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Compelling Learning in geography Mark Jones, UWE PGCE Geography Tutor. Wiltshire and Swindon Annual Secondary Geography conference 22 June 2010
Outline of session Geography: its journey since the National Curriculum Geography: the view from the classroom: What makes an outstanding geography lesson. (activity one) Geographical perspectives: some considerations Geography – compelling learning - what does the ultimate geography lesson look like? (activity two) Feedback from groups and ways forward
The Pedagogy Journey Training materials for the foundation subjects (DfES, 2002) AfL (DfES , 2004) Leading in Learning (DfES, 2005)
The CPD/PPD Journey Personal, Local, County, Regional, National Action Plan for geography APG Phase 1 (2006-2008) Action Plan for geography APG Phase 2 (2008 -2011)
“ In Britain, teachers are for the most part too scattered and too busy to come together frequently for discussion. They require a medium through which they may readily communicate with one another, exchange experiences and learn the progress that is being made in method or in appliances in our own country and abroad.” (Vol 1., No. 1, p. 1 of “The Geographical Teacher”) James Herbertson, GA President Source: GTE 2010 Alan Parkinson
The CPD/PPD Journey http://www.geography.org.uk/
The CPD/PPD Journey Personal, Local, County, Regional, National
Activity one Geography: What makes an outstanding geography lesson ? http://www.teachers.tv/videos/andy-roberts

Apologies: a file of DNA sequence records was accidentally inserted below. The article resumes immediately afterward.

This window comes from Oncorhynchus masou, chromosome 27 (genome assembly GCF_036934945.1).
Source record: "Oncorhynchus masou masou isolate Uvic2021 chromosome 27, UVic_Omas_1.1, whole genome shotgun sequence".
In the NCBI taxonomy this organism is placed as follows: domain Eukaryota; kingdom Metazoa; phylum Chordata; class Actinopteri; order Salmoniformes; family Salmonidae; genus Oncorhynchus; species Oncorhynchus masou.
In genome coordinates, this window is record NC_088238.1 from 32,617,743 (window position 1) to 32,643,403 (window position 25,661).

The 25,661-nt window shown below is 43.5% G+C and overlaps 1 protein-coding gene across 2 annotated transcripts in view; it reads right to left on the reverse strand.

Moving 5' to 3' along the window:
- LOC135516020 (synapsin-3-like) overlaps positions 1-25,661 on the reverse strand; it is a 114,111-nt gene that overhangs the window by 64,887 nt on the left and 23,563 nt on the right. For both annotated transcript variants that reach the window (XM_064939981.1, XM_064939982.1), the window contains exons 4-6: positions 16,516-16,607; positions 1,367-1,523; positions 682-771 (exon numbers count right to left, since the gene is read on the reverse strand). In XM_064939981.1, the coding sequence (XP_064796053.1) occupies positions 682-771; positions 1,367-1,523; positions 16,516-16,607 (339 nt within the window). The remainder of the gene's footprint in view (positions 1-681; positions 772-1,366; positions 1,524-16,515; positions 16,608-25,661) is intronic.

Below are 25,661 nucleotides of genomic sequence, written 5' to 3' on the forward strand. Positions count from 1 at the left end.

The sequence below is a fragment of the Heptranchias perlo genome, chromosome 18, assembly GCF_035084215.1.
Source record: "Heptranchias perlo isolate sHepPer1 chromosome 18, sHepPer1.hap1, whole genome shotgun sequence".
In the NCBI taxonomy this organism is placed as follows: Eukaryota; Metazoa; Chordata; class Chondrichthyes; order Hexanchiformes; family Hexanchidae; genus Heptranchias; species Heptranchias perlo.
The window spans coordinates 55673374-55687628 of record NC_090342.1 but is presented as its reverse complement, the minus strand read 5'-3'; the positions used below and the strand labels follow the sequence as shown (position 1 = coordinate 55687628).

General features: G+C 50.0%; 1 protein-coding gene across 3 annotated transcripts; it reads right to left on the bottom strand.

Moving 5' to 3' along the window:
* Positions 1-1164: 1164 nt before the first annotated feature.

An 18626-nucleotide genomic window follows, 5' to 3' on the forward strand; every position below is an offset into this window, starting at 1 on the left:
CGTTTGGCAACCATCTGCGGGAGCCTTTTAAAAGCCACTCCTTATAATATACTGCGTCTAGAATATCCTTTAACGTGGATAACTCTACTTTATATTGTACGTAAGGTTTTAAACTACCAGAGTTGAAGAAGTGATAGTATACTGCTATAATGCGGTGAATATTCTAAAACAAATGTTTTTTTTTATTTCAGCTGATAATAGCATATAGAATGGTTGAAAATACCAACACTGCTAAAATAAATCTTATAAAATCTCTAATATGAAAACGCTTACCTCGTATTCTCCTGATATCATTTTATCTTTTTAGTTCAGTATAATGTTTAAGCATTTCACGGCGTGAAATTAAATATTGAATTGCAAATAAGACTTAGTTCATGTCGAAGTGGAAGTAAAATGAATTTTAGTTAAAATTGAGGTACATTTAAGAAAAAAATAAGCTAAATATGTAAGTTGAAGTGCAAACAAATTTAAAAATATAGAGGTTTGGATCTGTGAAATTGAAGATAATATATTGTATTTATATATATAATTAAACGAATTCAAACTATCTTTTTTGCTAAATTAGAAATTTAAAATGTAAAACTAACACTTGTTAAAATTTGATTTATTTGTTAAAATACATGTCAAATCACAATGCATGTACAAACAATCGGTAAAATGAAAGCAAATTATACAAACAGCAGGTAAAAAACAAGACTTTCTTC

Reference list Davidson, G (2009) Think Piece Geographical Enquiry [online] Available from: http://www.geography.org.uk/gtip/thinkpieces/geographicalenquiry [Accessed 12 June 2010] Jackson, P. (2006) Thinking geographically presentation at the GA Conference, 2006 Jackson P. (2006) Thinking Geographically, Geography 91 (3), 199-204 Lambert, D. (2004) ‘The power of geography’, Available at: http://www.geography.org.uk/download/NPOGPower.doc Lambert, D. and Morgan, J. (2010) Teaching geography 11-18: A Conceptual Approach. Maidenhead: Open University Press. Shulman, L. S. (1986) Those Who Understand: Knowledge Growth in Teaching. Educational Researcher 15. 4 – 14 Taylor,L. and Catling, S. (2006) Geographical significance a useful concept Teaching Geography 33 (3) 122-123
PCK Pedagogical Content Knowledge “ ..the most regularly taught topics in one’s subject areas, the most useful forms of representation of those ideas, the most powerful analogies, illustrations, examples, explanations and demonstrations – in a word, the ways of representing and formulating that subject to make it comprehensible to others” (Shulman,1986, p.9).
Thinking geographically Geography’s vocabulary (an endless list of places…) and its grammar or syntax (concepts and theories that help us make sense of all those places…) (Lambert 2004) Thinking geographically as a uniquely powerful way of seeing the world No ‘right answers’ to difficult ethical questions But a language (set of concepts and ideas) that help us see connections and inter-connections that other may miss. (Jackson , 2006 )
Geographical Significance Geographical significance a useful concept (Taylor and Catling, 2006) Why have you chosen the topic? Why is it geographically important? How would you justify it? How will you communicate its importance to the pupils? Are you teaching topical issues with obvious relevance? Are you developing understanding of real places? (Davidson, 2009)
Student Experiences Geography: the subject Teaching/ Pedagogy Underpinned by Key Concepts Thinking Geographically Learning activity How does this take the learner beyond what they already know ? Curriculum Making (Lambert and Morgan, 2010, p.50)
Geography: What makes an outstanding geography lesson ?